If a blood clot forms within a healthy blood vessel it can cause serious problems. So, there are also chemicals in the blood which prevent clots from forming, and chemicals which dissolve clots. So, there is a balance between forming clots and preventing clots. Normally, unless a blood vessel is damaged or cut, the balance tips in favour of preventing clots forming within blood vessels.
Some types of blood disorders
Problems with blood cells
- Anaemia means that you have fewer red blood cells than normal, or have less haemoglobin than normal in each red blood cell. There are many causes of anaemia. For example, the most common cause of anaemia in the UK is a lack of iron. (Iron is needed to make haemoglobin.) Other causes include lack of vitamins B12 or folate which are needed to make red blood cells. Abnormalities of red blood cell production can cause anaemia. For example, various hereditary conditions such as sickle cell disease and thalassaemia.
- Too many red cells, which is called polycythaemia and can be due to various causes.
- Too few white cells, which is called leukopenia. Depending on which type of white cell is reduced it can be called neutropenia, lymphopenia, or eosinopenia. There are various causes.
- Too many white blood cells, which is called leukocytosis. Depending on which type of white cell is increased it is called neutrophilia, lymphocytosis, eosinophilia, monocytosis, basophilia. There are various causes - for example:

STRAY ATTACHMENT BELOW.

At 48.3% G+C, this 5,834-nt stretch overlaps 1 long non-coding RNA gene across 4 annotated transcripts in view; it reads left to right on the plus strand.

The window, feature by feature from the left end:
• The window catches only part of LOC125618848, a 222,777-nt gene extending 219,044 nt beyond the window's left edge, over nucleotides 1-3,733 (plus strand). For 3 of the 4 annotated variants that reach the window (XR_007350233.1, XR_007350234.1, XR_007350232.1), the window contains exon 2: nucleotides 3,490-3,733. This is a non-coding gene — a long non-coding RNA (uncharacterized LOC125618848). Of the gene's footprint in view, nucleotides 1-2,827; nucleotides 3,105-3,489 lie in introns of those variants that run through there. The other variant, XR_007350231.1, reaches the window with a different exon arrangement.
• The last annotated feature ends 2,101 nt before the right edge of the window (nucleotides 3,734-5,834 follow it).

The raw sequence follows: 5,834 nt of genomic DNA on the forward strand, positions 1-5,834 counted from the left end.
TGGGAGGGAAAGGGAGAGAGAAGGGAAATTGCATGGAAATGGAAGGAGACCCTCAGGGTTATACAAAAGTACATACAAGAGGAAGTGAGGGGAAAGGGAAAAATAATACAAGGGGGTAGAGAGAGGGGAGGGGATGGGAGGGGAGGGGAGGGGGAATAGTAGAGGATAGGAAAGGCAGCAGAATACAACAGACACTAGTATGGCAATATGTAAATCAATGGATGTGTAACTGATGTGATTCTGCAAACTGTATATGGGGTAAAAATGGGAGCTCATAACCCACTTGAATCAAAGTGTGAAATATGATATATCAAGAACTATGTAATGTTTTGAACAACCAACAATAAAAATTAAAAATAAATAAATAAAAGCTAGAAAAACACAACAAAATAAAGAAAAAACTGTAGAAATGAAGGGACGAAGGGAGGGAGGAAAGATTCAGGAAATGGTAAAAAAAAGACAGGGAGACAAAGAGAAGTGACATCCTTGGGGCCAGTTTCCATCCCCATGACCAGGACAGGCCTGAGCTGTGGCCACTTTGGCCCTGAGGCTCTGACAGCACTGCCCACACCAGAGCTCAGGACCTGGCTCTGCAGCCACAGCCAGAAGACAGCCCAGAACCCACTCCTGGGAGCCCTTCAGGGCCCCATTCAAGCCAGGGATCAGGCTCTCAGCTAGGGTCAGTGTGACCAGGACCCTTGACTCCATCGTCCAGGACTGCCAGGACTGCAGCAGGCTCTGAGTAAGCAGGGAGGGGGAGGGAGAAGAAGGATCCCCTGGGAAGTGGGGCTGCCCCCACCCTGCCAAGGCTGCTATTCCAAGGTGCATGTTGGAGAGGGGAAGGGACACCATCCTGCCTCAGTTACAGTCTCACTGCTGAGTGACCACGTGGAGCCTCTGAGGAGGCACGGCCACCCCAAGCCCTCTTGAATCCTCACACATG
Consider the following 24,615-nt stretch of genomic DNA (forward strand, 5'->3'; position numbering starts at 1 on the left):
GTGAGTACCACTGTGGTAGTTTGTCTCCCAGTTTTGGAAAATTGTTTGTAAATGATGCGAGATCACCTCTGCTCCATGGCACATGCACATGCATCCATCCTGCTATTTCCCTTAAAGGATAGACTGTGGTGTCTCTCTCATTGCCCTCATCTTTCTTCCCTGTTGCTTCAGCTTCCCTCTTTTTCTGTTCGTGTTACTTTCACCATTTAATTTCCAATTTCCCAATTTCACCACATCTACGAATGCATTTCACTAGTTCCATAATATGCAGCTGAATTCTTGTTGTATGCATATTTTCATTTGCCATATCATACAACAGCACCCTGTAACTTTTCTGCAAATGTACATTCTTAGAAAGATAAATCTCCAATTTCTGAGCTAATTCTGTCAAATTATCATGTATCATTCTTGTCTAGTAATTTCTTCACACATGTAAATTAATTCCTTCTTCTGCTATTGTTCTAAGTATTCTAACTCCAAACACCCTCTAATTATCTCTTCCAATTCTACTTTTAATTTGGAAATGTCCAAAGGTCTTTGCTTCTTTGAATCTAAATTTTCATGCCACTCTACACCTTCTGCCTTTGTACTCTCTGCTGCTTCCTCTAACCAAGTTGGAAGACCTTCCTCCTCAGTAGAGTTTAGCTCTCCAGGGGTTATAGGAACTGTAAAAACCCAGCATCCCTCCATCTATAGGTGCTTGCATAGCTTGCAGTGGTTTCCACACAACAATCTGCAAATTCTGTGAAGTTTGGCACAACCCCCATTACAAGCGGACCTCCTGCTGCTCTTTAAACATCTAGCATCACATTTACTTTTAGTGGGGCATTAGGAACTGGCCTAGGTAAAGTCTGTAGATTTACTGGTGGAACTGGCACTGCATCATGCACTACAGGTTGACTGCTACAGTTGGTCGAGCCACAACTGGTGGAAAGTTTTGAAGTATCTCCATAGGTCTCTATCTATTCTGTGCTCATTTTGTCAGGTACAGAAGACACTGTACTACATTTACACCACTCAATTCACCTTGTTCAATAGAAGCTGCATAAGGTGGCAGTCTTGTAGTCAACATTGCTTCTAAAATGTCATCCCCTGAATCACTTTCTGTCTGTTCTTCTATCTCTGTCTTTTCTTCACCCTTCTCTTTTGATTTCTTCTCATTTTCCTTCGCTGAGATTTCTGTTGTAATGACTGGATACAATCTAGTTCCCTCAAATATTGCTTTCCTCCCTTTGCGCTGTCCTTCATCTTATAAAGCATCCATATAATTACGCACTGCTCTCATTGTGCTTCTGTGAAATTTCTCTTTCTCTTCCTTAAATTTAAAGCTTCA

- Various infections can cause an increase of white blood cells.
- Certain allergies can cause an eosinophilia.
- Leukocytosis in the number of white blood cells. The type of leukaemia depends on the type of white cell affected.
- Too few platelets, which is called thrombocytopenia. This may make you bruise or bleed easily. There are various causes.
- Too many platelets, which is called thrombocythaemia (or thrombocytosis). This is due to disorders which affect cells in the bone marrow which make platelets.
There are various conditions where you tend to bleed excessively if you damage or cut a blood vessel - for example:
- Too few platelets (thrombocytopenia) - due to various causes.
- Genetic conditions where you do not make one or more clotting factors. The most well known is haemophilia A, which occurs in people who do not make factor VIII.
- Lack of vitamin K can cause bleeding problems, as you need this vitamin to make certain clotting factors.
- Liver disorders can sometimes cause bleeding problems, as your liver makes most of the clotting factors.